Introduction: The management of Crohn's disease (CD) has changed considerably over the last 20 years. Immunomodulators and biological therapies now play a role in treating patients with CD, but little is known of their influence on surgical rates.
Aim: To review the surgery rates for CD in an Irish university hospital over a 20-year period and to determine whether newer therapies had an impact on surgical rates.
Method: Seven hundred twenty-two patients attending St Vincent's University Hospital, Dublin, with CD over a 20-year period (January 1986 to December 2005) were identified. The patients were divided into quartiles. Resection rates were determined in all the quartiles, at both 1 and 3 years from diagnosis.
Results: A decline in surgery, 3 years from diagnosis, was noted between the first quartile (72 patients, 40%) and the second quartile (58 patients, 32%; P=0.03). No significant change in surgical rates at 3 years occurred between the other 3 quartiles (32%, 30%, and 35%, respectively; P=NS). The patients who required a resection within 3 years were diagnosed at a younger age in later years. There was a similar predominance of 60% of female patients requiring surgery in all groups. The patients requiring surgery were twice as likely to be ex-smokers or current smokers in all groups. Use of infliximab, within 3 years from diagnosis, increased from 0, 0, and 16 patients (8.8%) to 40 patients (22.1%) in the last quartile. The majority of patients were treated with infliximab on an “on demand” basis. Use of infliximab earlier within the course of the disease was seen in later quartiles (ie, within 1 y of diagnosis): 0, 0, 6, and 21 patients.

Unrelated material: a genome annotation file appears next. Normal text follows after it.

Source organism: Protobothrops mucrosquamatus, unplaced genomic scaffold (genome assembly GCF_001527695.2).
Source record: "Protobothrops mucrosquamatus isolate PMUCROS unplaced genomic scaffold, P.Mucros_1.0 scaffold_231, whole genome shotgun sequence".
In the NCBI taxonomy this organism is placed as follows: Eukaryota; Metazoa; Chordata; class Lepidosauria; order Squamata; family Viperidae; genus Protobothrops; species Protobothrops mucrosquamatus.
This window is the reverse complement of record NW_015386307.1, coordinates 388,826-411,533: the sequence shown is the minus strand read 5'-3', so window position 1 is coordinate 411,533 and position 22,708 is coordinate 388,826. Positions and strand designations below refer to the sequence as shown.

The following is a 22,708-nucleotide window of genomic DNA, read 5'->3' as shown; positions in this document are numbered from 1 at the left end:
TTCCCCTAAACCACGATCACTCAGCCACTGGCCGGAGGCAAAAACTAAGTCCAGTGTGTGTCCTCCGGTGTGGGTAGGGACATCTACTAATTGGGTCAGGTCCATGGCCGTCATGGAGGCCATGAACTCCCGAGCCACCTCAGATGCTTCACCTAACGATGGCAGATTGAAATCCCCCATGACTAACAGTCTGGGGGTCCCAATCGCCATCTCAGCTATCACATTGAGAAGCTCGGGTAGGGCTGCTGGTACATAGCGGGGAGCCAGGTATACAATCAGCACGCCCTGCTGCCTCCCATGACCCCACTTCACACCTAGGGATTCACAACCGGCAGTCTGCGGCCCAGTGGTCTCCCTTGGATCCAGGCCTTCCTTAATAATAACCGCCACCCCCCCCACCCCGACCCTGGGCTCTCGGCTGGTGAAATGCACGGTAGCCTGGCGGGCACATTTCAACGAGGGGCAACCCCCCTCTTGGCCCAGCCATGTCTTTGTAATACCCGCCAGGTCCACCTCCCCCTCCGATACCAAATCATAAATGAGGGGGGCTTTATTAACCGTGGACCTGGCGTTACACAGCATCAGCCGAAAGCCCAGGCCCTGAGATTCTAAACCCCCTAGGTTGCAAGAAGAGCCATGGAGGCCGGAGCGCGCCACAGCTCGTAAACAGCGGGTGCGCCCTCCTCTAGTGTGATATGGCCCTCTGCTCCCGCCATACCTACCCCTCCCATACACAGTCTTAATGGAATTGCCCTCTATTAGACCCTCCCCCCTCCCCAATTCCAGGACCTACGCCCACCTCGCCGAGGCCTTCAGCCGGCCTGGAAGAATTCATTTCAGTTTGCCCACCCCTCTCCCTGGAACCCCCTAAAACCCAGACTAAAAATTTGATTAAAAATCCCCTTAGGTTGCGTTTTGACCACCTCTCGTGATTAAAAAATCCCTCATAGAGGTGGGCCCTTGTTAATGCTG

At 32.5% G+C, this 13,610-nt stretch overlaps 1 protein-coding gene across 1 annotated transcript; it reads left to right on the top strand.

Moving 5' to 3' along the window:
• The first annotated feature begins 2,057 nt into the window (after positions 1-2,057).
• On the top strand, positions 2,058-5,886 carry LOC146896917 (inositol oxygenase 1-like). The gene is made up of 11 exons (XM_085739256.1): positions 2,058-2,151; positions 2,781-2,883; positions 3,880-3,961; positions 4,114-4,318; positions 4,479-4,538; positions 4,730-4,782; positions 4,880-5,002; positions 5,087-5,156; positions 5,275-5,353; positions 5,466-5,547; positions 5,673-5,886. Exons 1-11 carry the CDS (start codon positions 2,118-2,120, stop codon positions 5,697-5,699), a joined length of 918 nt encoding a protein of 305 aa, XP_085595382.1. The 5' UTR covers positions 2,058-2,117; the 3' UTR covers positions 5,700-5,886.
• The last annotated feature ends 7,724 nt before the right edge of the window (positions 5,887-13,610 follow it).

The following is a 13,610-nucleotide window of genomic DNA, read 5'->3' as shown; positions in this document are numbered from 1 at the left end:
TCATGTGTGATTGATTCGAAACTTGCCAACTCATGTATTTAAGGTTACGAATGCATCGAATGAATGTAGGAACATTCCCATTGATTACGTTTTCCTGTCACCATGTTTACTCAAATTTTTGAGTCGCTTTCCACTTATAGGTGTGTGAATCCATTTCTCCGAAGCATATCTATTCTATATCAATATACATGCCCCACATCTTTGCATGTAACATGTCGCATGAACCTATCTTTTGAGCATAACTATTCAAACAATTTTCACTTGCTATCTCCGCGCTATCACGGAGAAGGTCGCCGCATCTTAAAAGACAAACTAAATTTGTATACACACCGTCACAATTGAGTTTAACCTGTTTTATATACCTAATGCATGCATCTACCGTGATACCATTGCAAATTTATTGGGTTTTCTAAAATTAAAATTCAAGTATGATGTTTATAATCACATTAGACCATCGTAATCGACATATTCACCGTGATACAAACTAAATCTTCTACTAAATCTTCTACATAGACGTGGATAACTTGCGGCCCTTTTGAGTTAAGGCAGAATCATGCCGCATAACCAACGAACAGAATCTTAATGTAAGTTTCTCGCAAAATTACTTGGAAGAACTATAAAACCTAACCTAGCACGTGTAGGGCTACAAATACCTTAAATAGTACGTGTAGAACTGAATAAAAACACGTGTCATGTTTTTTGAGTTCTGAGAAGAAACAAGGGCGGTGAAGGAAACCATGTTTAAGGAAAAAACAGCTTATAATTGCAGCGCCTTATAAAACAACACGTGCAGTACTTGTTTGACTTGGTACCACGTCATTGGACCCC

Conclusion: Despite the introduction of infliximab over the past 10 years, no demonstrable difference has been seen in the rates of patients requiring resection surgery within 3 years of diagnosis. The reasons for this are unclear, but may relate to episodic treatment, rather than regular maintenance treatment. Female patients and smokers seem to be particularly at risk of resection surgery.